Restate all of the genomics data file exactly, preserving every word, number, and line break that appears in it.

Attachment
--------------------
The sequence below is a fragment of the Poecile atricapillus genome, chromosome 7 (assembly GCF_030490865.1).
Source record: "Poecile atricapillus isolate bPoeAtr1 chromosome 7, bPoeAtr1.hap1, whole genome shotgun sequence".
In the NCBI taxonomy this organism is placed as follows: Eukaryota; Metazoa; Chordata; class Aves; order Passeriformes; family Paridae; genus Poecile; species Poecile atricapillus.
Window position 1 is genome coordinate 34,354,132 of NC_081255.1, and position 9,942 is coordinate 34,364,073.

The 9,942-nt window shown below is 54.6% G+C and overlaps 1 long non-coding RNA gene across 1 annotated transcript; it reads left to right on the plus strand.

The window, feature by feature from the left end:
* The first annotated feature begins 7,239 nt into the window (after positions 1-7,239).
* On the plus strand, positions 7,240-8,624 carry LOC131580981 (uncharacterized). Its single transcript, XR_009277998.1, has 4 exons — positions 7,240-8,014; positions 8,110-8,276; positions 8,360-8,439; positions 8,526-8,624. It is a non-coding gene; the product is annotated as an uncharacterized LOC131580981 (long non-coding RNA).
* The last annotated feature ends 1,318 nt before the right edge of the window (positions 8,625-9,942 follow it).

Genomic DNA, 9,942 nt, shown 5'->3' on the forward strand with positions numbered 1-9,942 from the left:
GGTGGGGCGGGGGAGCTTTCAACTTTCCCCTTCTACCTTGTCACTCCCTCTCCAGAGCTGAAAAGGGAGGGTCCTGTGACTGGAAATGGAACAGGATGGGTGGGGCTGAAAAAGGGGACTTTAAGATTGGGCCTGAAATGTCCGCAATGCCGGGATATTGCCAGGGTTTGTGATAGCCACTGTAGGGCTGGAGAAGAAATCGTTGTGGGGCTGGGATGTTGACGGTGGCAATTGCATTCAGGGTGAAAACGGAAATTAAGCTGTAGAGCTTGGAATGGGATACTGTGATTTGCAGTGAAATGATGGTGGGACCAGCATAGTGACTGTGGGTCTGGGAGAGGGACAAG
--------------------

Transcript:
The sequence below is a fragment of the Poecile atricapillus genome, chromosome 7 (assembly GCF_030490865.1).
Source record: "Poecile atricapillus isolate bPoeAtr1 chromosome 7, bPoeAtr1.hap1, whole genome shotgun sequence".
In the NCBI taxonomy this organism is placed as follows: Eukaryota; Metazoa; Chordata; class Aves; order Passeriformes; family Paridae; genus Poecile; species Poecile atricapillus.
Window position 1 is genome coordinate 34,354,132 of NC_081255.1, and position 9,942 is coordinate 34,364,073.

The 9,942-nt window shown below is 54.6% G+C and overlaps 1 long non-coding RNA gene across 1 annotated transcript; it reads left to right on the plus strand.

The window, feature by feature from the left end:
* The first annotated feature begins 7,239 nt into the window (after positions 1-7,239).
* On the plus strand, positions 7,240-8,624 carry LOC131580981 (uncharacterized). Its single transcript, XR_009277998.1, has 4 exons — positions 7,240-8,014; positions 8,110-8,276; positions 8,360-8,439; positions 8,526-8,624. It is a non-coding gene; the product is annotated as an uncharacterized LOC131580981 (long non-coding RNA).
* The last annotated feature ends 1,318 nt before the right edge of the window (positions 8,625-9,942 follow it).

Genomic DNA, 9,942 nt, shown 5'->3' on the forward strand with positions numbered 1-9,942 from the left:
GGTGGGGCGGGGGAGCTTTCAACTTTCCCCTTCTACCTTGTCACTCCCTCTCCAGAGCTGAAAAGGGAGGGTCCTGTGACTGGAAATGGAACAGGATGGGTGGGGCTGAAAAAGGGGACTTTAAGATTGGGCCTGAAATGTCCGCAATGCCGGGATATTGCCAGGGTTTGTGATAGCCACTGTAGGGCTGGAGAAGAAATCGTTGTGGGGCTGGGATGTTGACGGTGGCAATTGCATTCAGGGTGAAAACGGAAATTAAGCTGTAGAGCTTGGAATGGGATACTGTGATTTGCAGTGAAATGATGGTGGGACCAGCATAGTGACTGTGGGTCTGGGAGAGGGACAAG